No one was seriously injured in an avalanche that shut the Trans-Canada Highway near the British Columbia and Alberta border for more than 10 hours Wednesday.
Lindsay McPherson with Parks Canada said the avalanche happened at approximately 3 a.m. on Mt. Stephen, just east of Field, B.C., in Yoho National Park, west of Lake Louise, Alta. She said staff were notified by a member of the public and the Field Fire Department crews were the first on scene.
Jamieson Harbottle, the fire chief in nearby Field, B.C., said one tractor-trailer was involved in the slide, but only because the driver tried to get past the avalanche.
Several truck drivers witnessed the incident.
John Lilley, a driver from Kelowna, said he was eastbound on the Trans-Canada Highway when the tractor-trailer drove past him, unaware of the danger ahead.
“I watched a super-B (a truck hauling two trailers) come right past us and plow right into the avalanche,” Lilley said.
“You could see a big cloud of snow up in the air and you could hear the really loud thud – you could see him come to an immediate stop like within a split second.
“Unfortunately, he made a costly mistake.”
Lilley feared the worst.
“My heart actually jumped up to my throat – I was thinking the worst. I was thinking probably the guy was going to be seriously hurt.”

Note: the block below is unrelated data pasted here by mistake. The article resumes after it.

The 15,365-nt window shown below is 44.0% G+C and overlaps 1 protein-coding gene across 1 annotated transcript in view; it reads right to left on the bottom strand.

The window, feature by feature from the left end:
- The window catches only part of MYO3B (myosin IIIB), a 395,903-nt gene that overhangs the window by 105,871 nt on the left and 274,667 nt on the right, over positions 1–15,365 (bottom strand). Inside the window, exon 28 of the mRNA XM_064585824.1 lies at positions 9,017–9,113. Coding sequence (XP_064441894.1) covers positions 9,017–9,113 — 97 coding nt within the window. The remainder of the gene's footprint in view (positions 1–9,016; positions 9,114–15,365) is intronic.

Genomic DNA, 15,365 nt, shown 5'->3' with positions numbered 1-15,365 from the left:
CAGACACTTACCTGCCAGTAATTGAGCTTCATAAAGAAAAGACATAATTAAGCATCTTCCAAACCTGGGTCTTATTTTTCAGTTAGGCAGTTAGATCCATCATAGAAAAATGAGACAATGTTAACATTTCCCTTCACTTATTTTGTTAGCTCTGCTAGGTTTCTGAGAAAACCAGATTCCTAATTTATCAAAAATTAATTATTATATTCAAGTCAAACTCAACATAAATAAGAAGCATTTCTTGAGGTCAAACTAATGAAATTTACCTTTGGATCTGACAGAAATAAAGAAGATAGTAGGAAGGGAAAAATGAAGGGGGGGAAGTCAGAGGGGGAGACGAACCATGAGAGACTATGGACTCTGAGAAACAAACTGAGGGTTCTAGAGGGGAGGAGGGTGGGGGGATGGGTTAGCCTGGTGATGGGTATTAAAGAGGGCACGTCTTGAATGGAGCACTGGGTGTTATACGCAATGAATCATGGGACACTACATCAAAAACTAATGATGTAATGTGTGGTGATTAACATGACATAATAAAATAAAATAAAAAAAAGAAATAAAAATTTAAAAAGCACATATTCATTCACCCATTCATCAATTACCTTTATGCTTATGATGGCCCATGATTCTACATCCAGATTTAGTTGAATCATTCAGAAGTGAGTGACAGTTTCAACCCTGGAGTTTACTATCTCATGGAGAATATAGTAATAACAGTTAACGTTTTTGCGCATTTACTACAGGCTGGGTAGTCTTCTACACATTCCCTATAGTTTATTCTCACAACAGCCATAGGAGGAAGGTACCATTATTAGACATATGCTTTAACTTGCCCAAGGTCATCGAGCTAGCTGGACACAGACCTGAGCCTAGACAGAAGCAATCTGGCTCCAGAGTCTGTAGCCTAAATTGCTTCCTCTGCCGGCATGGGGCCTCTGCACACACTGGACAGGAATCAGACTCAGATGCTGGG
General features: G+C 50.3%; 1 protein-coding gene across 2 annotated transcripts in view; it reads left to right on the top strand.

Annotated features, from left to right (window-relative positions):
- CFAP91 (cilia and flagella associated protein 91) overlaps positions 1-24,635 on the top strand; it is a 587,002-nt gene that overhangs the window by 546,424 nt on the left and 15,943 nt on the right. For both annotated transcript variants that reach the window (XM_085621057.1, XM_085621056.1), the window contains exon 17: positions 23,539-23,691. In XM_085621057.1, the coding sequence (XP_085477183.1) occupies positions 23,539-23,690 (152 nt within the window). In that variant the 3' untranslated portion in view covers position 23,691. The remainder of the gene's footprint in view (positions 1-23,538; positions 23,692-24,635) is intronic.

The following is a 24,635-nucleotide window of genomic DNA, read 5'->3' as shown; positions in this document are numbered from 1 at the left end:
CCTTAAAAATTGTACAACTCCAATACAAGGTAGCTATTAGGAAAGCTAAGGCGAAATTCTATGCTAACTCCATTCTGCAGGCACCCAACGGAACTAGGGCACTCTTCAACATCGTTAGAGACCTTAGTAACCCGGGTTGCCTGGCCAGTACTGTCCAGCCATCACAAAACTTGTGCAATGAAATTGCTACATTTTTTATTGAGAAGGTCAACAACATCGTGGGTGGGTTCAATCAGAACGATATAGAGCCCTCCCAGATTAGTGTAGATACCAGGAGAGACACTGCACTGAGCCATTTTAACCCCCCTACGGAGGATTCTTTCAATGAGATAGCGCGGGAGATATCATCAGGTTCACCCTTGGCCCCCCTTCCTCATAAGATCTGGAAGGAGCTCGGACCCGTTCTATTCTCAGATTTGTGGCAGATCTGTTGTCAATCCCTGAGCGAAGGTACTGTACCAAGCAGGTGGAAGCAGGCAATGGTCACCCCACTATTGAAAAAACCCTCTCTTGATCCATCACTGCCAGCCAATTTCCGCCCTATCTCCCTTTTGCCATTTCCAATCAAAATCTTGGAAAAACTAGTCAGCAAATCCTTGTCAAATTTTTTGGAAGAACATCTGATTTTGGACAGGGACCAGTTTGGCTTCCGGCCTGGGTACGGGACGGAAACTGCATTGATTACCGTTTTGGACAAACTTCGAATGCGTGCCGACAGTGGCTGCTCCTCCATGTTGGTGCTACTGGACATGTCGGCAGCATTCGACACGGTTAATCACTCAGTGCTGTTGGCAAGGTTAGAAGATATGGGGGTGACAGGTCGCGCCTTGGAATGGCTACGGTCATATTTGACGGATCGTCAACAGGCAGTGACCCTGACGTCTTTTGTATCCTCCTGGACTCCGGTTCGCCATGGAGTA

McPherson said Parks Canada visitor safety staff were conducting aerial avalanche control and bringing down additional debris.
“Then we have heavy equipment on site ready to clear it and re-open the highway as quickly as possible,” she said Wednesday morning.
“As always, it’s just winter driving conditions so take your time, be prepared. Have water and snacks in your vehicle and know that in certain parts of the mountain you don’t always have cell coverage, so it’s just really good to be prepared before you set out.”
The road re-opened to traffic in both directions at about 1:30 p.m.
Lilley, for one, was glad to be moving again. It was an experience he won’t soon forget.
“It’s a scary situation, but at the same time after the shock wears off from it, you take into account how thankful you are, and you’re just glad everybody made it out OK,” he said.
With files from The Canadian Press and Global Calgary